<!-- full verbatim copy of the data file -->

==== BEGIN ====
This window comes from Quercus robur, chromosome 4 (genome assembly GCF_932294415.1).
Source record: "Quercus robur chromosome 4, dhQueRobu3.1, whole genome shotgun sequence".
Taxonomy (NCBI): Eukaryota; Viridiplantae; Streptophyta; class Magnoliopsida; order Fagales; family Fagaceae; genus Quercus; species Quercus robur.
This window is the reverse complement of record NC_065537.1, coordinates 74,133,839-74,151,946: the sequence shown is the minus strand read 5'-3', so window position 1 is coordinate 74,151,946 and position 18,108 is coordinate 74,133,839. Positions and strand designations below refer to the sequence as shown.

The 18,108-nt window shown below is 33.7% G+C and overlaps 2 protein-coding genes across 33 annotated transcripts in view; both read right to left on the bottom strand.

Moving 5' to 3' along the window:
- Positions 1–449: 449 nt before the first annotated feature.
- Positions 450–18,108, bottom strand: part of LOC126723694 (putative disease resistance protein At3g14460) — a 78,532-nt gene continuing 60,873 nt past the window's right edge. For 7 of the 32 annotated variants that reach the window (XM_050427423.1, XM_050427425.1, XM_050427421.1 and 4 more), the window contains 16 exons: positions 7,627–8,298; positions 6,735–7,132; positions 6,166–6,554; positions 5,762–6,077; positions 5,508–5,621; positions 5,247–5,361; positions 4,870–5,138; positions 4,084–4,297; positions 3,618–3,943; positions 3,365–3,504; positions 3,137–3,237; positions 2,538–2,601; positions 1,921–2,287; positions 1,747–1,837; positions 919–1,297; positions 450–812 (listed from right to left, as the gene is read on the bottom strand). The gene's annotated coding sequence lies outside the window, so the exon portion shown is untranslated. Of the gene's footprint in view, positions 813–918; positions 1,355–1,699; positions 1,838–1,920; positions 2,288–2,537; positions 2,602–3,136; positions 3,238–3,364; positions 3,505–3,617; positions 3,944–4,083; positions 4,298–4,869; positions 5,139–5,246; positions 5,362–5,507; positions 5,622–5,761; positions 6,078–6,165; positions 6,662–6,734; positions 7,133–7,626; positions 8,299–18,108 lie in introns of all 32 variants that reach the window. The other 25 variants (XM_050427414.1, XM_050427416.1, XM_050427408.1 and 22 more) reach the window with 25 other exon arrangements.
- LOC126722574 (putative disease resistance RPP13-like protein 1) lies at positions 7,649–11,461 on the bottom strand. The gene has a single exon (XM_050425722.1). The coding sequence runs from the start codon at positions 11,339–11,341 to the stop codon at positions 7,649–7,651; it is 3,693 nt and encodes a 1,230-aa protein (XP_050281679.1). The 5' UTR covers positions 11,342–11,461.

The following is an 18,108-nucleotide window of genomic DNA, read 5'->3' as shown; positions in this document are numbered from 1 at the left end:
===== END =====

This window comes from Quercus robur, chromosome 4 (genome assembly GCF_932294415.1).
Source record: "Quercus robur chromosome 4, dhQueRobu3.1, whole genome shotgun sequence".
Taxonomy (NCBI): Eukaryota; Viridiplantae; Streptophyta; class Magnoliopsida; order Fagales; family Fagaceae; genus Quercus; species Quercus robur.
This window is the reverse complement of record NC_065537.1, coordinates 74,133,839-74,151,946: the sequence shown is the minus strand read 5'-3', so window position 1 is coordinate 74,151,946 and position 18,108 is coordinate 74,133,839. Positions and strand designations below refer to the sequence as shown.

The 18,108-nt window shown below is 33.7% G+C and overlaps 2 protein-coding genes across 33 annotated transcripts in view; both read right to left on the bottom strand.

Moving 5' to 3' along the window:
- Positions 1–449: 449 nt before the first annotated feature.
- Positions 450–18,108, bottom strand: part of LOC126723694 (putative disease resistance protein At3g14460) — a 78,532-nt gene continuing 60,873 nt past the window's right edge. For 7 of the 32 annotated variants that reach the window (XM_050427423.1, XM_050427425.1, XM_050427421.1 and 4 more), the window contains 16 exons: positions 7,627–8,298; positions 6,735–7,132; positions 6,166–6,554; positions 5,762–6,077; positions 5,508–5,621; positions 5,247–5,361; positions 4,870–5,138; positions 4,084–4,297; positions 3,618–3,943; positions 3,365–3,504; positions 3,137–3,237; positions 2,538–2,601; positions 1,921–2,287; positions 1,747–1,837; positions 919–1,297; positions 450–812 (listed from right to left, as the gene is read on the bottom strand). The gene's annotated coding sequence lies outside the window, so the exon portion shown is untranslated. Of the gene's footprint in view, positions 813–918; positions 1,355–1,699; positions 1,838–1,920; positions 2,288–2,537; positions 2,602–3,136; positions 3,238–3,364; positions 3,505–3,617; positions 3,944–4,083; positions 4,298–4,869; positions 5,139–5,246; positions 5,362–5,507; positions 5,622–5,761; positions 6,078–6,165; positions 6,662–6,734; positions 7,133–7,626; positions 8,299–18,108 lie in introns of all 32 variants that reach the window. The other 25 variants (XM_050427414.1, XM_050427416.1, XM_050427408.1 and 22 more) reach the window with 25 other exon arrangements.
- LOC126722574 (putative disease resistance RPP13-like protein 1) lies at positions 7,649–11,461 on the bottom strand. The gene has a single exon (XM_050425722.1). The coding sequence runs from the start codon at positions 11,339–11,341 to the stop codon at positions 7,649–7,651; it is 3,693 nt and encodes a 1,230-aa protein (XP_050281679.1). The 5' UTR covers positions 11,342–11,461.

The following is an 18,108-nucleotide window of genomic DNA, read 5'->3' as shown; positions in this document are numbered from 1 at the left end: